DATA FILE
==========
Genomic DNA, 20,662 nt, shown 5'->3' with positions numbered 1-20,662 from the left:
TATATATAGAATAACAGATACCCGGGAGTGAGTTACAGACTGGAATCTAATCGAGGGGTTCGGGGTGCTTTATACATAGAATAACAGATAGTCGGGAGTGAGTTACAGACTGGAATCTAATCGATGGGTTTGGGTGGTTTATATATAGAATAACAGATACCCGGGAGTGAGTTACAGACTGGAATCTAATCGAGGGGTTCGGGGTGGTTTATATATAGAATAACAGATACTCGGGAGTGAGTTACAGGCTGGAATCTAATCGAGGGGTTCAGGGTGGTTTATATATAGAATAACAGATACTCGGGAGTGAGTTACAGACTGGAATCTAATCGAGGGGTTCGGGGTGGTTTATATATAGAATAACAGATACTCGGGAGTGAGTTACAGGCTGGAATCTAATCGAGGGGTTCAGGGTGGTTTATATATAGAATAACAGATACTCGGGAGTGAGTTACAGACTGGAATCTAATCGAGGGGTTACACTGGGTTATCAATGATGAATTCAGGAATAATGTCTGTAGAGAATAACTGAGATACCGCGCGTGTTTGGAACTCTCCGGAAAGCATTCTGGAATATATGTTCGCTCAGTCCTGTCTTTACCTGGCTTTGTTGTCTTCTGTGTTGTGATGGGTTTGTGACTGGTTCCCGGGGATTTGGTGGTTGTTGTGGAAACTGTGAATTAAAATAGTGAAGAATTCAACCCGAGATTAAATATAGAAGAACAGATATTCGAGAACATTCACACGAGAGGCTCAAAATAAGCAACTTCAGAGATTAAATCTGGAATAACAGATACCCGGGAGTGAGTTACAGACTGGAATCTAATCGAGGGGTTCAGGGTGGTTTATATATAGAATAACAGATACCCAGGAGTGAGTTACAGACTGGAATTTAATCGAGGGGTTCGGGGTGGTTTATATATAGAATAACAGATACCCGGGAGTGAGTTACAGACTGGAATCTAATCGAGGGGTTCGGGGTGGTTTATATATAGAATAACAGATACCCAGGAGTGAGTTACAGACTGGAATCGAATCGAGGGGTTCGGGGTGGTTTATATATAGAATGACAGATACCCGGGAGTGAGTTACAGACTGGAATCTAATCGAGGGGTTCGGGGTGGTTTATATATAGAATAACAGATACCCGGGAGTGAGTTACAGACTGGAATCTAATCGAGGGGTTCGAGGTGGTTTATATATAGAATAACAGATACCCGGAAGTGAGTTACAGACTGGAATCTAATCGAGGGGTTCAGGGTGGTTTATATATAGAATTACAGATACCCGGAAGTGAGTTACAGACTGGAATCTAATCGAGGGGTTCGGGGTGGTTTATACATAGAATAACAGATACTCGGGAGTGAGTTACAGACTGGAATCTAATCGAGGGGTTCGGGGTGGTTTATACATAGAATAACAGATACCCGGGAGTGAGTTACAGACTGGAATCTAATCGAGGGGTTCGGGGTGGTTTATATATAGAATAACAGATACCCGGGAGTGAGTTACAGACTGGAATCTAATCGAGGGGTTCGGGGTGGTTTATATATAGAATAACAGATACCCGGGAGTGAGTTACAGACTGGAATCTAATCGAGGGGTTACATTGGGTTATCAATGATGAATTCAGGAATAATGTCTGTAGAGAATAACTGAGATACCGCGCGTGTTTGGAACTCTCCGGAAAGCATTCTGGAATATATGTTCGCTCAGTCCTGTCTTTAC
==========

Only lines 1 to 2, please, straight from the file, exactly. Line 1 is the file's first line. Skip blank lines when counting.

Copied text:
Genomic DNA, 20,662 nt, shown 5'->3' with positions numbered 1-20,662 from the left:
TATATATAGAATAACAGATACCCGGGAGTGAGTTACAGACTGGAATCTAATCGAGGGGTTCGGGGTGCTTTATACATAGAATAACAGATAGTCGGGAGTGAGTTACAGACTGGAATCTAATCGATGGGTTTGGGTGGTTTATATATAGAATAACAGATACCCGGGAGTGAGTTACAGACTGGAATCTAATCGAGGGGTTCGGGGTGGTTTATATATAGAATAACAGATACTCGGGAGTGAGTTACAGGCTGGAATCTAATCGAGGGGTTCAGGGTGGTTTATATATAGAATAACAGATACTCGGGAGTGAGTTACAGACTGGAATCTAATCGAGGGGTTCGGGGTGGTTTATATATAGAATAACAGATACTCGGGAGTGAGTTACAGGCTGGAATCTAATCGAGGGGTTCAGGGTGGTTTATATATAGAATAACAGATACTCGGGAGTGAGTTACAGACTGGAATCTAATCGAGGGGTTACACTGGGTTATCAATGATGAATTCAGGAATAATGTCTGTAGAGAATAACTGAGATACCGCGCGTGTTTGGAACTCTCCGGAAAGCATTCTGGAATATATGTTCGCTCAGTCCTGTCTTTACCTGGCTTTGTTGTCTTCTGTGTTGTGATGGGTTTGTGACTGGTTCCCGGGGATTTGGTGGTTGTTGTGGAAACTGTGAATTAAAATAGTGAAGAATTCAACCCGAGATTAAATATAGAAGAACAGATATTCGAGAACATTCACACGAGAGGCTCAAAATAAGCAACTTCAGAGATTAAATCTGGAATAACAGATACCCGGGAGTGAGTTACAGACTGGAATCTAATCGAGGGGTTCAGGGTGGTTTATATATAGAATAACAGATACCCAGGAGTGAGTTACAGACTGGAATTTAATCGAGGGGTTCGGGGTGGTTTATATATAGAATAACAGATACCCGGGAGTGAGTTACAGACTGGAATCTAATCGAGGGGTTCGGGGTGGTTTATATATAGAATAACAGATACCCAGGAGTGAGTTACAGACTGGAATCGAATCGAGGGGTTCGGGGTGGTTTATATATAGAATGACAGATACCCGGGAGTGAGTTACAGACTGGAATCTAATCGAGGGGTTCGGGGTGGTTTATATATAGAATAACAGATACCCGGGAGTGAGTTACAGACTGGAATCTAATCGAGGGGTTCGAGGTGGTTTATATATAGAATAACAGATACCCGGAAGTGAGTTACAGACTGGAATCTAATCGAGGGGTTCAGGGTGGTTTATATATAGAATTACAGATACCCGGAAGTGAGTTACAGACTGGAATCTAATCGAGGGGTTCGGGGTGGTTTATACATAGAATAACAGATACTCGGGAGTGAGTTACAGACTGGAATCTAATCGAGGGGTTCGGGGTGGTTTATACATAGAATAACAGATACCCGGGAGTGAGTTACAGACTGGAATCTAATCGAGGGGTTCGGGGTGGTTTATATATAGAATAACAGATACCCGGGAGTGAGTTACAGACTGGAATCTAATCGAGGGGTTCGGGGTGGTTTATATATAGAATAACAGATACCCGGGAGTGAGTTACAGACTGGAATCTAATCGAGGGGTTACATTGGGTTATCAATGATGAATTCAGGAATAATGTCTGTAGAGAATAACTGAGATACCGCGCGTGTTTGGAACTCTCCGGAAAGCATTCTGGAATATATGTTCGCTCAGTCCTGTCTTTAC